Cincinnati, OH: U.S. Department of Health and Human Services, Public Health Service, Centers for Disease Control and Prevention, National Institute for Occupational Safety and Health, DHHS (NIOSH) Publication No. 2003-107, 2003 Sep; :1-13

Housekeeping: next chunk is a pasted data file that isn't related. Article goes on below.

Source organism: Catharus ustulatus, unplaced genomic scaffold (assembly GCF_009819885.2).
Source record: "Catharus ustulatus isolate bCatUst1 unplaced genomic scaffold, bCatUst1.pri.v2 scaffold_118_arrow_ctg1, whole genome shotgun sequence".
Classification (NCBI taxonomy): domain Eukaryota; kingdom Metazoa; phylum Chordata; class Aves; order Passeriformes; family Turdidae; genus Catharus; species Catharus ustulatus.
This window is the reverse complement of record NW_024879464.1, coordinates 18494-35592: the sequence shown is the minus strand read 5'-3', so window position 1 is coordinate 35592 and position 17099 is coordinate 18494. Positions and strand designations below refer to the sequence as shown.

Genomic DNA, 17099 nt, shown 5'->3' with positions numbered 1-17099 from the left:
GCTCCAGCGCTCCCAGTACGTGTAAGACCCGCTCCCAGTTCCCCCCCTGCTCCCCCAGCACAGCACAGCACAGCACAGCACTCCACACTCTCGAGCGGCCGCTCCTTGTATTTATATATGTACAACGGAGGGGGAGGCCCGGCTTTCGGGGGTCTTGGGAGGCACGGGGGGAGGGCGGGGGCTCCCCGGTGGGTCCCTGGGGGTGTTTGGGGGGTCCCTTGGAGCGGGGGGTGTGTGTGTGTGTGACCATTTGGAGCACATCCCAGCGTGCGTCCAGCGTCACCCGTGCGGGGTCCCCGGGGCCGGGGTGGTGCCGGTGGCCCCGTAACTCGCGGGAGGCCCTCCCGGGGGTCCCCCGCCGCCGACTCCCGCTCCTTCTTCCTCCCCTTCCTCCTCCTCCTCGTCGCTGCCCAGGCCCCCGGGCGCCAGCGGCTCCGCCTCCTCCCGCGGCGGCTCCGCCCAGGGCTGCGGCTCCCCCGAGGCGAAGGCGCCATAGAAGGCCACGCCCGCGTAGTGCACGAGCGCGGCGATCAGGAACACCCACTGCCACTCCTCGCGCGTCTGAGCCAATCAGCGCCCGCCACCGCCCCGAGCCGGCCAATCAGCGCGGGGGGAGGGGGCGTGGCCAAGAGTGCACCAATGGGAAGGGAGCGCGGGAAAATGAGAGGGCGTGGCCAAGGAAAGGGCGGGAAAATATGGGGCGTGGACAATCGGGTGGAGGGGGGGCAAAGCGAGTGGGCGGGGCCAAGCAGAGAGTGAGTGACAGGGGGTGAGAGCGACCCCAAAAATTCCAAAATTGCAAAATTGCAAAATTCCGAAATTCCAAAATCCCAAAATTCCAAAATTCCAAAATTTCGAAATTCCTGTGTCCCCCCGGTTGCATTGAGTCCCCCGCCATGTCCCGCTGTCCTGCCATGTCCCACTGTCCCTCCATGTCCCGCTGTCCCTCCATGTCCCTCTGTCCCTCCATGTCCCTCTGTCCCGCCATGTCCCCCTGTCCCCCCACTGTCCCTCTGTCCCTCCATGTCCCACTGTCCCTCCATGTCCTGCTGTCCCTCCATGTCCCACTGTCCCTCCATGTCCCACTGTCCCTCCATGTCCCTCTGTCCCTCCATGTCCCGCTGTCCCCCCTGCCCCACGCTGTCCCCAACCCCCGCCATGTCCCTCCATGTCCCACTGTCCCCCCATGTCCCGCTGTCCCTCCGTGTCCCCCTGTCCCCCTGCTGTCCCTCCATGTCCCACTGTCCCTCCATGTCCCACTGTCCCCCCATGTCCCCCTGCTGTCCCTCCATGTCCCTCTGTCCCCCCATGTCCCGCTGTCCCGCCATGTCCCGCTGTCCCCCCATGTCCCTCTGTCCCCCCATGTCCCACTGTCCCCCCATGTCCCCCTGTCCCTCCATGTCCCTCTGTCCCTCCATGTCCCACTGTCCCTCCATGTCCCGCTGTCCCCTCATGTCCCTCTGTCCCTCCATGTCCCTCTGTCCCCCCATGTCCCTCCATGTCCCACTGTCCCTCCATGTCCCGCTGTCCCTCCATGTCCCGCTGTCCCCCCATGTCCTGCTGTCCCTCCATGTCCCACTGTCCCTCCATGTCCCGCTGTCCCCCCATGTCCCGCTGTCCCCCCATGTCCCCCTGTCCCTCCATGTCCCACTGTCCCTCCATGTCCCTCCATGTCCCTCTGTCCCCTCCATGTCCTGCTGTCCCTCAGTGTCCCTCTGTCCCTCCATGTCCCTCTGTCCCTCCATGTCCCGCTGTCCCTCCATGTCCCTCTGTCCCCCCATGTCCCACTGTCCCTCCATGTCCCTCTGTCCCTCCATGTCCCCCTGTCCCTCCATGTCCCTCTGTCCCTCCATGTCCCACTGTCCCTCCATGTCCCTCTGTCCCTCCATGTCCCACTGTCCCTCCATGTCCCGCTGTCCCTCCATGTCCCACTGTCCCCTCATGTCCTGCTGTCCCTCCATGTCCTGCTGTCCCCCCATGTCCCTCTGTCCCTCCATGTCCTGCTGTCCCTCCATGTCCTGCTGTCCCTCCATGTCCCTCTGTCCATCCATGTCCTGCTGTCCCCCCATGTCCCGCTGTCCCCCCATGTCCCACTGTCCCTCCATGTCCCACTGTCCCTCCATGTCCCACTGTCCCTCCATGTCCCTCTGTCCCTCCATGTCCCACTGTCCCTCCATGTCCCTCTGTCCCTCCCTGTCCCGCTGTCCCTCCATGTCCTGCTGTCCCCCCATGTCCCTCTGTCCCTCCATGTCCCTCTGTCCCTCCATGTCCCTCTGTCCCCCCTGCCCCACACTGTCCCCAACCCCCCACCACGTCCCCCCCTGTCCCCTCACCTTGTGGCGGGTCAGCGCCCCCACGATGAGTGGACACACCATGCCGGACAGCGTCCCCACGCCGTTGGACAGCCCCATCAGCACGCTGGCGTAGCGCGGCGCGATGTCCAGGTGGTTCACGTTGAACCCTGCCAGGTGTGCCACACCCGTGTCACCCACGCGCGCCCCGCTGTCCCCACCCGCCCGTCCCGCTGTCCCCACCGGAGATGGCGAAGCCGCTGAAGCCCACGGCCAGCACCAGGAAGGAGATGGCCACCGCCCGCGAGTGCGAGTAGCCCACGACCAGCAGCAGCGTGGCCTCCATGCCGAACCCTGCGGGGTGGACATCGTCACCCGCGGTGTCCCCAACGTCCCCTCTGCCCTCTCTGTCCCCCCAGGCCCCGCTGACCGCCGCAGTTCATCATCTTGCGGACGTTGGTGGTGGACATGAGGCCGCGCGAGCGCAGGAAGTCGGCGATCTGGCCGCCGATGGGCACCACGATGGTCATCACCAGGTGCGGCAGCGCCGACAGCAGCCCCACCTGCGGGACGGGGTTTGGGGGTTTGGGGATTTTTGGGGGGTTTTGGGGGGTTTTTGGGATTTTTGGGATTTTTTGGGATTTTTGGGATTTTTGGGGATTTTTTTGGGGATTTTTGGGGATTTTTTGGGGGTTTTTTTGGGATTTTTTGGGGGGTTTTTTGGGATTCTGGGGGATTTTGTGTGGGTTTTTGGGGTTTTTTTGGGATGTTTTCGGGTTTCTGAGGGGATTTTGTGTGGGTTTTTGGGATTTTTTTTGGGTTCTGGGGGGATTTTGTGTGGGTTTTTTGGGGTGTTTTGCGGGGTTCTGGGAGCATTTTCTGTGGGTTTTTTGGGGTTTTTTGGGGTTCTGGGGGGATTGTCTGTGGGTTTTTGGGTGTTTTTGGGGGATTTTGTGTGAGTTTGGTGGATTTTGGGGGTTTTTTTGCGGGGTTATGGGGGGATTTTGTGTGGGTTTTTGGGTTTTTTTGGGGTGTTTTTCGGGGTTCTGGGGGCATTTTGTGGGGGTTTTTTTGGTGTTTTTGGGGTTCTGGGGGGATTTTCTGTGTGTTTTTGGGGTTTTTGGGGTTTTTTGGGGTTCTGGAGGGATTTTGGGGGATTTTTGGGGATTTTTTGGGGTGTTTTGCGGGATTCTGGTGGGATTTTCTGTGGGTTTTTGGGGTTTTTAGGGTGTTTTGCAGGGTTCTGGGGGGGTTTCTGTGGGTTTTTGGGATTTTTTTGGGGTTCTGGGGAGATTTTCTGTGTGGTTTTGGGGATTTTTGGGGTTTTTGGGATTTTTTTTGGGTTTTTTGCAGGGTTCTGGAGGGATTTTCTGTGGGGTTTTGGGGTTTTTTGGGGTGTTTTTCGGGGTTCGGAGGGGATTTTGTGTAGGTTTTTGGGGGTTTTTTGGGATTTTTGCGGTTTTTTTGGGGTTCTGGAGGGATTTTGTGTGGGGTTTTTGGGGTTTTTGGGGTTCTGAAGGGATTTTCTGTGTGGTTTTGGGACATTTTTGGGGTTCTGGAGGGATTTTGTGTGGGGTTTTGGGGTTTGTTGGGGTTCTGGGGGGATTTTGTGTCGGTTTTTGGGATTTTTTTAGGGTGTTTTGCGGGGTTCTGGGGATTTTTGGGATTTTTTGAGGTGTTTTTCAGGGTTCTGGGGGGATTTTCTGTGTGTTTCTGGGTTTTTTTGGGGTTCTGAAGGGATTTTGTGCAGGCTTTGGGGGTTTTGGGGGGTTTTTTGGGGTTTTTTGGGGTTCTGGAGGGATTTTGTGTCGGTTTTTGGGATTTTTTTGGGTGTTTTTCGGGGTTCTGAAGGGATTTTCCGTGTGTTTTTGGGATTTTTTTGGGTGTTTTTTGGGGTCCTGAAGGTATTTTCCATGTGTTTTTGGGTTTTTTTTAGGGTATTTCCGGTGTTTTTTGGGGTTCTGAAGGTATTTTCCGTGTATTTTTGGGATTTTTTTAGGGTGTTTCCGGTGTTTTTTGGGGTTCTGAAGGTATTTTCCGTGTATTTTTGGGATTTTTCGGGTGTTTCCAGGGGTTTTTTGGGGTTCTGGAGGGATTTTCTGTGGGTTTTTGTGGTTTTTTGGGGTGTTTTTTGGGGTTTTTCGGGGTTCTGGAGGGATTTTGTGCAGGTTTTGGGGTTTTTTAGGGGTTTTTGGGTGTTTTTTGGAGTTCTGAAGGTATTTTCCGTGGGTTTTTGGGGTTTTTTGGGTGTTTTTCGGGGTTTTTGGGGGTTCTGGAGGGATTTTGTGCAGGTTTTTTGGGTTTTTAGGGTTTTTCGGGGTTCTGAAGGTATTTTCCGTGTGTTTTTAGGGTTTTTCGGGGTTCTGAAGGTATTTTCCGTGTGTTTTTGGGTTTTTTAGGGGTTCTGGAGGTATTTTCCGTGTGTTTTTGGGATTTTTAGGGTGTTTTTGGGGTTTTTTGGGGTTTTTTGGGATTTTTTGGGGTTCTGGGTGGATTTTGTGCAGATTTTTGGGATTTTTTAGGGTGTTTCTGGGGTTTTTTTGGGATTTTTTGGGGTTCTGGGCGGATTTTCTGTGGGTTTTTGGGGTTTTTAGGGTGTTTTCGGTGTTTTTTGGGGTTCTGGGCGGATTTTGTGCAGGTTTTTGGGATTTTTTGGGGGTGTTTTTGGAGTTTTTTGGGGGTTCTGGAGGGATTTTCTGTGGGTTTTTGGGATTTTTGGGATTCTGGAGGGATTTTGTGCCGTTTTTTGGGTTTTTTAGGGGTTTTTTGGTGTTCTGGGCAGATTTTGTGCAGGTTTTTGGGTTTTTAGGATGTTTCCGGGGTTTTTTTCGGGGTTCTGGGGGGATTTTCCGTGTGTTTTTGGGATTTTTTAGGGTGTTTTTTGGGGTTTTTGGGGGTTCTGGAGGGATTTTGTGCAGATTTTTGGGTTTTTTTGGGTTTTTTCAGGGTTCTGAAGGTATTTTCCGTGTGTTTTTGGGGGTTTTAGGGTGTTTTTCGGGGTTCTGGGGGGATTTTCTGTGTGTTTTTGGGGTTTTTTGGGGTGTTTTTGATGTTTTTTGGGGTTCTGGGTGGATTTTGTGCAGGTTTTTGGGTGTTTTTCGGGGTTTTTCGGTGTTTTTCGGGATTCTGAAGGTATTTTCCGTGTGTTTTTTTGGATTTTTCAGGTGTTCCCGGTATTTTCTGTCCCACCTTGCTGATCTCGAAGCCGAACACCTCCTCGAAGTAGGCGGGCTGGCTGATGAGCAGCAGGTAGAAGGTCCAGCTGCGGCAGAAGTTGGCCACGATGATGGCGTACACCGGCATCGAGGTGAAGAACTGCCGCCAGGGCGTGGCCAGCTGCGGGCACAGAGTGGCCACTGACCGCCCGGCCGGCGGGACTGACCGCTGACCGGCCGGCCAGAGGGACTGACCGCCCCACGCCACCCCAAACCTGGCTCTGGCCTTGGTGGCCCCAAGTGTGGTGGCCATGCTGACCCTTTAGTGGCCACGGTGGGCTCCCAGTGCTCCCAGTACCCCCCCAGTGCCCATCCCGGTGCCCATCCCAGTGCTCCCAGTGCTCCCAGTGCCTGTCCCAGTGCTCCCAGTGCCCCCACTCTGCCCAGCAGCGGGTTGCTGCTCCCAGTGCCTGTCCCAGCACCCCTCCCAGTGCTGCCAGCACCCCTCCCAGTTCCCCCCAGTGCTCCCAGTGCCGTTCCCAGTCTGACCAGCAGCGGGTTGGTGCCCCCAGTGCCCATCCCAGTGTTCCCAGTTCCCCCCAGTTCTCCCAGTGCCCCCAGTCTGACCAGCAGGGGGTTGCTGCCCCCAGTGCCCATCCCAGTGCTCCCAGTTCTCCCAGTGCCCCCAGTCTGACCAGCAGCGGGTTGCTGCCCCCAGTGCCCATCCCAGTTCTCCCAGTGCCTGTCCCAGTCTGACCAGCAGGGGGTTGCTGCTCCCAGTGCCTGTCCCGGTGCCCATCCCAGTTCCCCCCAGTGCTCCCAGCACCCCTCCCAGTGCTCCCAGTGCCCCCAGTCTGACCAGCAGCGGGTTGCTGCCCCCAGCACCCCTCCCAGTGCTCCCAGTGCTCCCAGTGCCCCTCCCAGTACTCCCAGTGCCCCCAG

This document represents a collaborative effort of the National Institute for Occupational Safety and Health (NIOSH), the National Roofing Contractors Association (NRCA), the Asphalt Roofing Manufacturers' Association (ARMA), the Asphalt Institute (AI), and the United Union of Roofers, Waterproofers, and Allied Workers (UURWAW) to reduce worker exposures to asphalt fumes during the application of hot asphalt to roofs. This guide is for roofers and contractors who work with hot asphalt on roofs. The guide lists steps for reducing exposure to asphalt fumes. Roofers exposed to asphalt fumes may experience the following health effects: headache; eye, nose, throat, and skin irritation; nausea; fatigue; and, drowsiness. These effects appear to be mild and transient. According to some studies, roofers also have an increased risk of lung cancer. But researchers are not sure whether this risk is caused by exposure to asphalt fumes or to other hazards such as smoking, coal tar, or asbestos. In light of this possible health risk and the irritation effects associated with hot asphalt work, it makes sense to take steps to control exposures while government, industry, labor, and independent researchers continue to study these health concerns. NIOSH is working together with industry and labor representatives to find methods that will significantly reduce asphalt fume exposures for roofers and contractors. Efforts are under way to identify new engineering controls and to test their effectiveness in reducing fume exposures at the kettle. To date, studies have shown that the use of fume-suppressing roofing asphalts can reduce fume exposure at the kettle. As these studies are completed, appropriate recommendations will be developed and disseminated.